Middle School is a tenuous time for students; not only are they navigating emotional and social growth, but many are also living with dyslexia. It’s estimated that 20% of students have dyslexia and it represents almost 80% of all learning disorders in schools.
Data shows that students all over the world have fallen behind during the pandemic, but there is a clear path to getting them back on track.
March is Women’s History Month. At Lexplore, we will highlight the achievements of several women in a variety of fields, focusing on those whose journeys have been influenced by technology and literacy.
Our society’s increased implementation of technology as a platform for learning offers a wealth of educational support for struggling readers and the educators who are determined to support them. In our fourth and final installment of the four-part series, “How to Support a Struggling Reader in Your Classroom,” the dedicated teachers at Lexplore discuss effective and time-saving online tools that will ease the disability accommodation process and help every student succeed.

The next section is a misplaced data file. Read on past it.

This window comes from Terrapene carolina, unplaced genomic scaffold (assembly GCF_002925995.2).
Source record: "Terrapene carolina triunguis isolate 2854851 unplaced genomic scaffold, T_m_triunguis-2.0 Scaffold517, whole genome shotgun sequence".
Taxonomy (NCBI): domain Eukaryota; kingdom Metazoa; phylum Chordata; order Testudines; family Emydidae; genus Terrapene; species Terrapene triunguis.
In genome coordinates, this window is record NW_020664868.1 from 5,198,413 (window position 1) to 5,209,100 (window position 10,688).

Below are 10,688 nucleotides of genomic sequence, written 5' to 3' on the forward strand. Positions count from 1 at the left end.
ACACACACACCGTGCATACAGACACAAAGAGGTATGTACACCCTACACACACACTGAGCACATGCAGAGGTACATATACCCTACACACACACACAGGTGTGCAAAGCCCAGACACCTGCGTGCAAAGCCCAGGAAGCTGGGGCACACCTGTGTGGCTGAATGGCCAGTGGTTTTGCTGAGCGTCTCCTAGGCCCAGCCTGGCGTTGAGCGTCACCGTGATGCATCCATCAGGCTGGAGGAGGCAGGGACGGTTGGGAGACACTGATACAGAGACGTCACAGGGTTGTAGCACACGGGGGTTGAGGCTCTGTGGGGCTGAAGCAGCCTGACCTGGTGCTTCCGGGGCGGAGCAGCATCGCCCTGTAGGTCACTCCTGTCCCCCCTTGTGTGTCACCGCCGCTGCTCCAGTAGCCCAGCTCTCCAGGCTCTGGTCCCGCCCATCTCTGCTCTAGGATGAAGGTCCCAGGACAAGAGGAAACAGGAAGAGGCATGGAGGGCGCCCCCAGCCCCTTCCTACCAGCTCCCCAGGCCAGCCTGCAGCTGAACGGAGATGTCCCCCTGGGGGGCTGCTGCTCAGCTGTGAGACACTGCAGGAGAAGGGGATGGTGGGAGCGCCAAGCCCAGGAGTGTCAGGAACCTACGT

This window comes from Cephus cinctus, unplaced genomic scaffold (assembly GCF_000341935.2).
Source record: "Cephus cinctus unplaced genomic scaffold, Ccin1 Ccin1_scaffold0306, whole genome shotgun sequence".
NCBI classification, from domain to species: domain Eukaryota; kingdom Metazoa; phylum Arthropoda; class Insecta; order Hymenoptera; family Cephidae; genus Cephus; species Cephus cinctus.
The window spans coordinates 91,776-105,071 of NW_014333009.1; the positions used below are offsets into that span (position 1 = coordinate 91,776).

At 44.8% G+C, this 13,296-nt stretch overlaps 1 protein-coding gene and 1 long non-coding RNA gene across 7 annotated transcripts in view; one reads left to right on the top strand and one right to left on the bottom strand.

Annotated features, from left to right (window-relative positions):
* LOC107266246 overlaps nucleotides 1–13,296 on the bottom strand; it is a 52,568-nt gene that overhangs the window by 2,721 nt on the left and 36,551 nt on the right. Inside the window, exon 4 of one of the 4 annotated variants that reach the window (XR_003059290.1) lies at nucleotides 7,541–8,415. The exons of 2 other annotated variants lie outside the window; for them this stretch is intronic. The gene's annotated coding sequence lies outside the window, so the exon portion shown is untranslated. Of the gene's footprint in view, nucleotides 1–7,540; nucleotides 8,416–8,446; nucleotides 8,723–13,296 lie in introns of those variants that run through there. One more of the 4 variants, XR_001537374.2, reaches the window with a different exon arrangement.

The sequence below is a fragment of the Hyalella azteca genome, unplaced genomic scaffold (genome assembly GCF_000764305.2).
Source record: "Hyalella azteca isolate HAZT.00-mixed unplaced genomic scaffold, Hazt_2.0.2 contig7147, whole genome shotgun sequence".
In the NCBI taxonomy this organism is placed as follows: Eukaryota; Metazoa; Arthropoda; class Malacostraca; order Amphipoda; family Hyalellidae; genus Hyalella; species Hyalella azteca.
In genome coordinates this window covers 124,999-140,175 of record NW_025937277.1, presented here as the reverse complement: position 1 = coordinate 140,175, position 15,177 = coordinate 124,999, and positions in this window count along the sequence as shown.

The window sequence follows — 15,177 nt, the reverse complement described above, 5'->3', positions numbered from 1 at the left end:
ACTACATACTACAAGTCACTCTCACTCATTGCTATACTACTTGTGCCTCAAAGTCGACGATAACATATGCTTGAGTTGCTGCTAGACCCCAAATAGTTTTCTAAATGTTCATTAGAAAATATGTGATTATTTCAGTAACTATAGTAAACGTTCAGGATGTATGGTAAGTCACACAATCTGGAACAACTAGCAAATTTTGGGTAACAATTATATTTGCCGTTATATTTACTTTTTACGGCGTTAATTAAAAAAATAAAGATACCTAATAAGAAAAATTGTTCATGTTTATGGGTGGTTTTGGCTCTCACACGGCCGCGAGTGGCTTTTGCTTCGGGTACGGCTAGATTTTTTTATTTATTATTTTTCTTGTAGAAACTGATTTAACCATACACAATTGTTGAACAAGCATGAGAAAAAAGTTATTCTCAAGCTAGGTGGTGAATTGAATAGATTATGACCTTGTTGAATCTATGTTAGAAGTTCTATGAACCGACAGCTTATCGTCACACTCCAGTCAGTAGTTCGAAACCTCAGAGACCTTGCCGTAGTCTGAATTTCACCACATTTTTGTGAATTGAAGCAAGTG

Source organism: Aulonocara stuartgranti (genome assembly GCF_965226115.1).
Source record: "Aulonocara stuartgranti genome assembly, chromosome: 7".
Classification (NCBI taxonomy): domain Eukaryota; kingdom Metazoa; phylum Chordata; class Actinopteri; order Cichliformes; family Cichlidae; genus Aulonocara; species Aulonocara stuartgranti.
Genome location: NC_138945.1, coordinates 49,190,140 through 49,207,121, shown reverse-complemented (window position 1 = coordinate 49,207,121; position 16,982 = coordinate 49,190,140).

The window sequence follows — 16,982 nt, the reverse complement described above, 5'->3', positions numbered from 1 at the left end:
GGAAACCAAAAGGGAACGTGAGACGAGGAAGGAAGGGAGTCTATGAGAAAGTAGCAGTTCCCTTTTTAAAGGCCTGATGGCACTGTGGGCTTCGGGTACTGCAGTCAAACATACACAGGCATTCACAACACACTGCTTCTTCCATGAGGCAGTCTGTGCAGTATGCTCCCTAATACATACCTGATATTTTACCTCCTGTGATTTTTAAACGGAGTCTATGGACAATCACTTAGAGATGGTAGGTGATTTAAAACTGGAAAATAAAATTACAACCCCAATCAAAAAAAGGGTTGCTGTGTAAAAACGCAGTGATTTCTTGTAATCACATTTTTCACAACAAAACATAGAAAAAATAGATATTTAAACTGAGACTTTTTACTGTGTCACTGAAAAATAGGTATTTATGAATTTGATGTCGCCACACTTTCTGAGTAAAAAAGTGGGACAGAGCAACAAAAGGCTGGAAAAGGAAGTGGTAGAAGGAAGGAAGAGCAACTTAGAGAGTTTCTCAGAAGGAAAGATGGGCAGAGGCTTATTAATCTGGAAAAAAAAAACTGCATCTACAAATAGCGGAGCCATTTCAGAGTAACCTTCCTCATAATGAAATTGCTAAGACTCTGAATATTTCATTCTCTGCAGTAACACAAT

There has been much debate surrounding whether oral or silent reading is more beneficial in developing the skills and fluency of struggling readers. Here, the educators at Lexplore explain the differences between oral and silent reading techniques, what studies show regarding the benefits of each type of exercise and how a balance of both oral and silent reading may be optimal.
As an educator, it is imperative to construct a specialized plan of discovery, support and accommodation in order to help your struggling students succeed. In the third section of our four-part series, “How to Support a Struggling Reader in the Classroom,” the educators at Lexplore provide an overview of the specific steps you can take as a teacher to discover any signs of reading disabilities early on and give assistance to the students who need it.
Even after you have discovered that a student in your classroom may struggle with a learning disability, it is crucial to identify which type of learning disability your student may be struggling with, as different disabilities require different practices or methods of care and attention.
Have you ever benefited from a ramp at the entrance to a building? They’ve been built nearly everywhere thanks to ADA requirements. But now we understand that ramps don’t only [..]
Even the most seasoned educator may struggle with identifying which of his or her students has a learning disability or has difficulty reading basic text. Properly identifying who in your classroom may be falling behind while maintaining the rest of your students’ growth and development can be overwhelming for a teacher striving to address the needs of each and every one of his or her students.